Or (Mon trésor, My Treasure) is a harrowing experience, where the viewer is forced to follow a young woman down a path she is fighting so hard to not travel, and every step along the way brings both her and us pain. Not an enjoyable film, it nonetheless features incredible performances, sharp direction, and is a highly worthwhile film.
Or is a late-teen Israeli girl, going to school, looking after her mother who seems to have a mental disturbance of some kind, and working part-time to try to support them both. The introduction sees her sorting cans and bottles for recycling, an indication of the depths of her concerns about money and her mother. When she physically fights her mother before locking her inside their apartment, all to stop her going out to work the street, her character is as well defined as it could be. This is a perfect first sequence, so brilliantly telling us of her determination and her will, and without words we feel an instant admiration for her.
Ruthie, Or’s mother, is fading fast, no longer attractive, forced to sell herself on the street more out of habit than anything else, and seemingly amazed by her daughter’s strength. When Or finds her a job cleaning a well-off family’s home, we sense she is destined to fail, and will return to the street within days. She is helpless, and her only hope is her daughter, which feels so wrong as to be a travesty. This poor girl, forced to scavenge food from neighbours to feed her mother, when she should be at school or having fun with friends.
Keren Yedaya is apparently a vocal advocate for prostitutes – in real life having housed several prostitutes who are trying to give up – and she tells a tale of the powerful forces that can drive women to this depth. Or fights as hard as she can – harder than many would think possible – but in the end, the rip-tide is too strong. Each small concession drives her irrevocably to where we all know she will end up, and this is the true horror of this film.
Both Ronit Elkabetz as Ruthie and Dana Ivgy as Or completely immerse themselves in their roles. Ivgy is particularly wonderful, conveying the internal struggles along her path with dexterity. For someone so young to be so comfortable giving so much of herself is rather incredible. Other characters are less impressive, although this is clearly supposed to be a two-hander, and thus they aren’t required to be.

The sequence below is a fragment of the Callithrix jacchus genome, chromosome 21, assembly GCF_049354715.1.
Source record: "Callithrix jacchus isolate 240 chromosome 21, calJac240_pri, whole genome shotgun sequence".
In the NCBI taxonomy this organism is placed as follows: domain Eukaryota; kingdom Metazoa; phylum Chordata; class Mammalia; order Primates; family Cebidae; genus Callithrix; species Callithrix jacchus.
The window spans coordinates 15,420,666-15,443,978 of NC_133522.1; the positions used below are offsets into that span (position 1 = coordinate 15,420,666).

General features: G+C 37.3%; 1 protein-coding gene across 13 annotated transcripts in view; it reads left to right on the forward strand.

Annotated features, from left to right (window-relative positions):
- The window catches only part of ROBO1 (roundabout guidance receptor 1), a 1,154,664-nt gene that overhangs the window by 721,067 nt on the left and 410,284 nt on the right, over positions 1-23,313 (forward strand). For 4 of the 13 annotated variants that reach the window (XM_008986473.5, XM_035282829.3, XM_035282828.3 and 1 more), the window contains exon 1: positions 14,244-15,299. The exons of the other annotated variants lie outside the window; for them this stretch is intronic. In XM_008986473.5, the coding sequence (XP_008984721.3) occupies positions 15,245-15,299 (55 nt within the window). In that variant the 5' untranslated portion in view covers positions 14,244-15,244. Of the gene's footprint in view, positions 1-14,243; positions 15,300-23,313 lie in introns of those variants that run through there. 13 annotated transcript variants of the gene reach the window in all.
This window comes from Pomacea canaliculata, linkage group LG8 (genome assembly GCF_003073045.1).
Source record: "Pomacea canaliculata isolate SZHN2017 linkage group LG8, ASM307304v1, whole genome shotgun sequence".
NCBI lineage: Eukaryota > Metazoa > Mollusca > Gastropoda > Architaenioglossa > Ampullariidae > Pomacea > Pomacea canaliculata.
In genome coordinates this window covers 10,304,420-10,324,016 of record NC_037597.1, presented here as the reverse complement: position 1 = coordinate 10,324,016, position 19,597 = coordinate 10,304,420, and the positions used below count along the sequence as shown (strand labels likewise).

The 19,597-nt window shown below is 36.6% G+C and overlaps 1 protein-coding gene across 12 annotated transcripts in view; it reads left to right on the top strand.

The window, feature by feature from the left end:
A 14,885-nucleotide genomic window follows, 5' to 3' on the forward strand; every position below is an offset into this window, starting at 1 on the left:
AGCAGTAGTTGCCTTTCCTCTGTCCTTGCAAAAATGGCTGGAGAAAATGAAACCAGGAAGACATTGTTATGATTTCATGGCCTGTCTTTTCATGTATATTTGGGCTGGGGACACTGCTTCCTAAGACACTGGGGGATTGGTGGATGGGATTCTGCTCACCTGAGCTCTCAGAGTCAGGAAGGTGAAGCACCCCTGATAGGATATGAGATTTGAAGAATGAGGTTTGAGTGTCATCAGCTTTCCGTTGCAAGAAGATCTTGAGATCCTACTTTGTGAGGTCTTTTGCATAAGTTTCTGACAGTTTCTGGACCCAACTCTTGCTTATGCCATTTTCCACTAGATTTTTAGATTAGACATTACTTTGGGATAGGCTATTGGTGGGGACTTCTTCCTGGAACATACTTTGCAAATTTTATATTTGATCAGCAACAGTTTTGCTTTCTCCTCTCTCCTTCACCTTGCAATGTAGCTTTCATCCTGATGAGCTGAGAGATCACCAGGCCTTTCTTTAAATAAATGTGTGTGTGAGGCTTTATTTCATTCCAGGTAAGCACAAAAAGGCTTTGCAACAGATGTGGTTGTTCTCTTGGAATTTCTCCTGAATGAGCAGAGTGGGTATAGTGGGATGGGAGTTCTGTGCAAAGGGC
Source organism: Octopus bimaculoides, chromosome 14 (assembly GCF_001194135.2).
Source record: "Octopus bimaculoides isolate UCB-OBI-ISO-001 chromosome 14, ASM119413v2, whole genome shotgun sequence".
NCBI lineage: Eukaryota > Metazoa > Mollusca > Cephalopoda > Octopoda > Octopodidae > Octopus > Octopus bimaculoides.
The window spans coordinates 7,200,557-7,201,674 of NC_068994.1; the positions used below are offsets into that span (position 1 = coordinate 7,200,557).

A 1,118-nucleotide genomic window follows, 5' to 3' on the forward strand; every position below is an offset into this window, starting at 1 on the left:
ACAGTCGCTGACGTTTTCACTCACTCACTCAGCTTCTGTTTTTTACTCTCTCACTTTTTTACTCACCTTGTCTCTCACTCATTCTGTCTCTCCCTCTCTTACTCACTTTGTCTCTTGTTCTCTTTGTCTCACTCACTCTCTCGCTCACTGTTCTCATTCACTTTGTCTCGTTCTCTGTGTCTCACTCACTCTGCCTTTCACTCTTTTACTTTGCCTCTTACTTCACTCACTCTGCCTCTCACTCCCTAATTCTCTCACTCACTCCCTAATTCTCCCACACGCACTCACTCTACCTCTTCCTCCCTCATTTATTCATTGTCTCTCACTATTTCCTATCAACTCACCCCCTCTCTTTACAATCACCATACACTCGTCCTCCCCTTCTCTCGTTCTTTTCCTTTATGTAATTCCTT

Shot with fixed cameras, and featuring many continuous shots (such that there are reportedly only 130 cuts in the entire 100 minute running time, an amazing feat by modern standards), the cinematography allows us to feel these grimy lives as real and nearby… these women could be our neighbours. The lack of camera movement or editing fits with the languid pace of the film – we see sex acts in their entirety from a single shot, or spend a long time watching the battle of wills between mother and daughter, never being distracted by a change of viewpoint. The style is incredibly supportive to the overall feel of the film.
Notably, this film has an almost perfect ending. Given the director was on her first film, and there were scattered moments of uneven pacing earlier in the film, the final five minutes is excellent. By choosing this ending, Yedaya sticks with what is real and likely, and ends with a powerful message and a period for the audience of feeling utterly uncomfortable.
The winner of five awards at the 2004 Cannes Film Festival, including the prestigious Caméra d’Or for first film by a director for Keren Yedaya and the Prix Regards Jeune for best feature film in critics week, this is an amazing film. Seen at the AICE Israeli Film Festival 2005, this is my first introduction to Israeli film-making, and if it is indicative of the talent available in Israel I may find myself watching many more.Rating: